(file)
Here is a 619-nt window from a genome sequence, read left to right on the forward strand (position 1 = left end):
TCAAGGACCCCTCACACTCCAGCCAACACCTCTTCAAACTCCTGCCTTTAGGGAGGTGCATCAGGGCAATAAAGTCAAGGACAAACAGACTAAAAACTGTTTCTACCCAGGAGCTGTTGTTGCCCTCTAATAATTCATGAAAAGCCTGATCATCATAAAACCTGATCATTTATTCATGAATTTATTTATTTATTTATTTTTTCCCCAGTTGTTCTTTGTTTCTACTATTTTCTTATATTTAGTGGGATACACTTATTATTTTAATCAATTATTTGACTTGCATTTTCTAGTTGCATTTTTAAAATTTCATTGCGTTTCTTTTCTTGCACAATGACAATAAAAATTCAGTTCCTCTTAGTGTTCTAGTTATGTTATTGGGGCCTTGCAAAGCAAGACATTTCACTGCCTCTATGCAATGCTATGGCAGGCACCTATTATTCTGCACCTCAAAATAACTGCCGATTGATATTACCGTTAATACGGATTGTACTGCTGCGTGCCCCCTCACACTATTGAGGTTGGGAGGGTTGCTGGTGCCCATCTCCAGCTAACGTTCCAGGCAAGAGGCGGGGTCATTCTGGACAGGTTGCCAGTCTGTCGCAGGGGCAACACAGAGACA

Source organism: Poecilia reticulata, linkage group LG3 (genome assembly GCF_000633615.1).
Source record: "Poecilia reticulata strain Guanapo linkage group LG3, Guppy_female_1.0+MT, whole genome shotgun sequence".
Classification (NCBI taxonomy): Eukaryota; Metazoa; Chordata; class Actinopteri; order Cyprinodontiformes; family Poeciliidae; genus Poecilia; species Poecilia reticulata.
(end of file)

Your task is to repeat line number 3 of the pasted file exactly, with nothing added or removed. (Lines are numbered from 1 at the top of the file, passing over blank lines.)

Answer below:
Source organism: Poecilia reticulata, linkage group LG3 (genome assembly GCF_000633615.1).